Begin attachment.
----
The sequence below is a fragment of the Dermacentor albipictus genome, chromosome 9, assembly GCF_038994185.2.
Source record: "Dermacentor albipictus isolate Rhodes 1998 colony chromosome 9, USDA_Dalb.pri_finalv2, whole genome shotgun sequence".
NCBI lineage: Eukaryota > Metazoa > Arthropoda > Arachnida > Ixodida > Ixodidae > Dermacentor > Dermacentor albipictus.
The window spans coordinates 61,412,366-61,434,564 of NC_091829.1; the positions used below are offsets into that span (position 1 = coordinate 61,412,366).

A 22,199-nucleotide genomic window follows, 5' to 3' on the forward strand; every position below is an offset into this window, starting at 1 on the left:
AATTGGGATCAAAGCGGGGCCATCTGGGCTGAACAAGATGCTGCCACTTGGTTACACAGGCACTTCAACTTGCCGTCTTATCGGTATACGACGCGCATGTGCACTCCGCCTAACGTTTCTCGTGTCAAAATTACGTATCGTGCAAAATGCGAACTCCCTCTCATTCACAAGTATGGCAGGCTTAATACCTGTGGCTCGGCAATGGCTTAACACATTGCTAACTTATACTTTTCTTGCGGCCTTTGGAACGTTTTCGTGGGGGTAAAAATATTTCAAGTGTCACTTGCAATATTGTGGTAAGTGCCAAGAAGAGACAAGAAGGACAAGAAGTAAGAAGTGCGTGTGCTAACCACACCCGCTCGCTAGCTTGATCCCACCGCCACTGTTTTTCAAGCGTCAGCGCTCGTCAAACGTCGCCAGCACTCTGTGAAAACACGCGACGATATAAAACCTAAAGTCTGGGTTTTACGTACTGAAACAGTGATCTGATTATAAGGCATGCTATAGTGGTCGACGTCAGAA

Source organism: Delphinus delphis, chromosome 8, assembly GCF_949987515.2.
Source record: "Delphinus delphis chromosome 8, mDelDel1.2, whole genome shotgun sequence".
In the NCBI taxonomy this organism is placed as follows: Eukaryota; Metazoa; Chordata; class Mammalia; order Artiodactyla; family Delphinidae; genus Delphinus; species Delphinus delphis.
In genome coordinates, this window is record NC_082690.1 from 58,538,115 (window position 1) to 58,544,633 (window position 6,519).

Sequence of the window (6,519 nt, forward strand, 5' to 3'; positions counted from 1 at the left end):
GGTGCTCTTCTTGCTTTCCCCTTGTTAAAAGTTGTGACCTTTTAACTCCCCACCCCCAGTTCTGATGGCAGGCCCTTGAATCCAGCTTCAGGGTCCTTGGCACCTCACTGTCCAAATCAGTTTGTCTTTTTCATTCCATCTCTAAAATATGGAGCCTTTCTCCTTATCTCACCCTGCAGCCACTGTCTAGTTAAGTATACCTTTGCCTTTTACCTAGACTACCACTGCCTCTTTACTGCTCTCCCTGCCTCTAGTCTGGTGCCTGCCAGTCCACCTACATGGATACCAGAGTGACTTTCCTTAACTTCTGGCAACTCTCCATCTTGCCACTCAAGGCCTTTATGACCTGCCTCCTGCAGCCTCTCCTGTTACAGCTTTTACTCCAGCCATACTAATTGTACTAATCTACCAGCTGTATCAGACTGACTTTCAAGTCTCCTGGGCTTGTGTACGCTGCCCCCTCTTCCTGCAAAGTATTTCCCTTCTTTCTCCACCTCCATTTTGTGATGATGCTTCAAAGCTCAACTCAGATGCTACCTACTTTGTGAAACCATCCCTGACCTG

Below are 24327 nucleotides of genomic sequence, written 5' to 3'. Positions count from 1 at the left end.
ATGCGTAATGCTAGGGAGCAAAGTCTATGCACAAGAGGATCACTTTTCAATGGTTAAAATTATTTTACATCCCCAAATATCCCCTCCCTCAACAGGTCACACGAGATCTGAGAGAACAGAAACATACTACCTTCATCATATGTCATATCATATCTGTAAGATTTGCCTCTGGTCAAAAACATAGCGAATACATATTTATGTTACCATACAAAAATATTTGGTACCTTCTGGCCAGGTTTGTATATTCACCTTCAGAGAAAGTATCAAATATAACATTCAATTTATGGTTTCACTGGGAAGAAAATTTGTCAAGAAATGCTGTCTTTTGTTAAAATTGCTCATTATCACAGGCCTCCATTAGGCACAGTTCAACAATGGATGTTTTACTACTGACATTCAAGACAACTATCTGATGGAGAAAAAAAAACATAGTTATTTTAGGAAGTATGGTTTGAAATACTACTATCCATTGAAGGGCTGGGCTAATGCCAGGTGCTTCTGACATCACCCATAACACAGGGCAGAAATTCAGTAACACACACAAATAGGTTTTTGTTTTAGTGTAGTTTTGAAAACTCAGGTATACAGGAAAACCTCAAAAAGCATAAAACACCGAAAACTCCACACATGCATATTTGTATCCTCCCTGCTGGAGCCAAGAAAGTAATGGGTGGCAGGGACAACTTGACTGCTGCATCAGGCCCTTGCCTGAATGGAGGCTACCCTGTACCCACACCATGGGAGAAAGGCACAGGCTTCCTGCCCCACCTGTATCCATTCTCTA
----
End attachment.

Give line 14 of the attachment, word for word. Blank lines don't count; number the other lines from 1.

ATGCGTAATGCTAGGGAGCAAAGTCTATGCACAAGAGGATCACTTTTCAATGGTTAAAATTATTTTACATCCCCAAATATCCCCTCCCTCAACAGGTCACACGAGATCTGAGAGAACAGAAACATACTACCTTCATCATATGTCATATCATATCTGTAAGATTTGCCTCTGGTCAAAAACATAGCGAATACATATTTATGTTACCATACAAAAATATTTGGTACCTTCTGGCCAGGTTTGTATATTCACCTTCAGAGAAAGTATCAAATATAACATTCAATTTATGGTTTCACTGGGAAGAAAATTTGTCAAGAAATGCTGTCTTTTGTTAAAATTGCTCATTATCACAGGCCTCCATTAGGCACAGTTCAACAATGGATGTTTTACTACTGACATTCAAGACAACTATCTGATGGAGAAAAAAAAACATAGTTATTTTAGGAAGTATGGTTTGAAATACTACTATCCATTGAAGGGCTGGGCTAATGCCAGGTGCTTCTGACATCACCCATAACACAGGGCAGAAATTCAGTAACACACACAAATAGGTTTTTGTTTTAGTGTAGTTTTGAAAACTCAGGTATACAGGAAAACCTCAAAAAGCATAAAACACCGAAAACTCCACACATGCATATTTGTATCCTCCCTGCTGGAGCCAAGAAAGTAATGGGTGGCAGGGACAACTTGACTGCTGCATCAGGCCCTTGCCTGAATGGAGGCTACCCTGTACCCACACCATGGGAGAAAGGCACAGGCTTCCTGCCCCACCTGTATCCATTCTCTA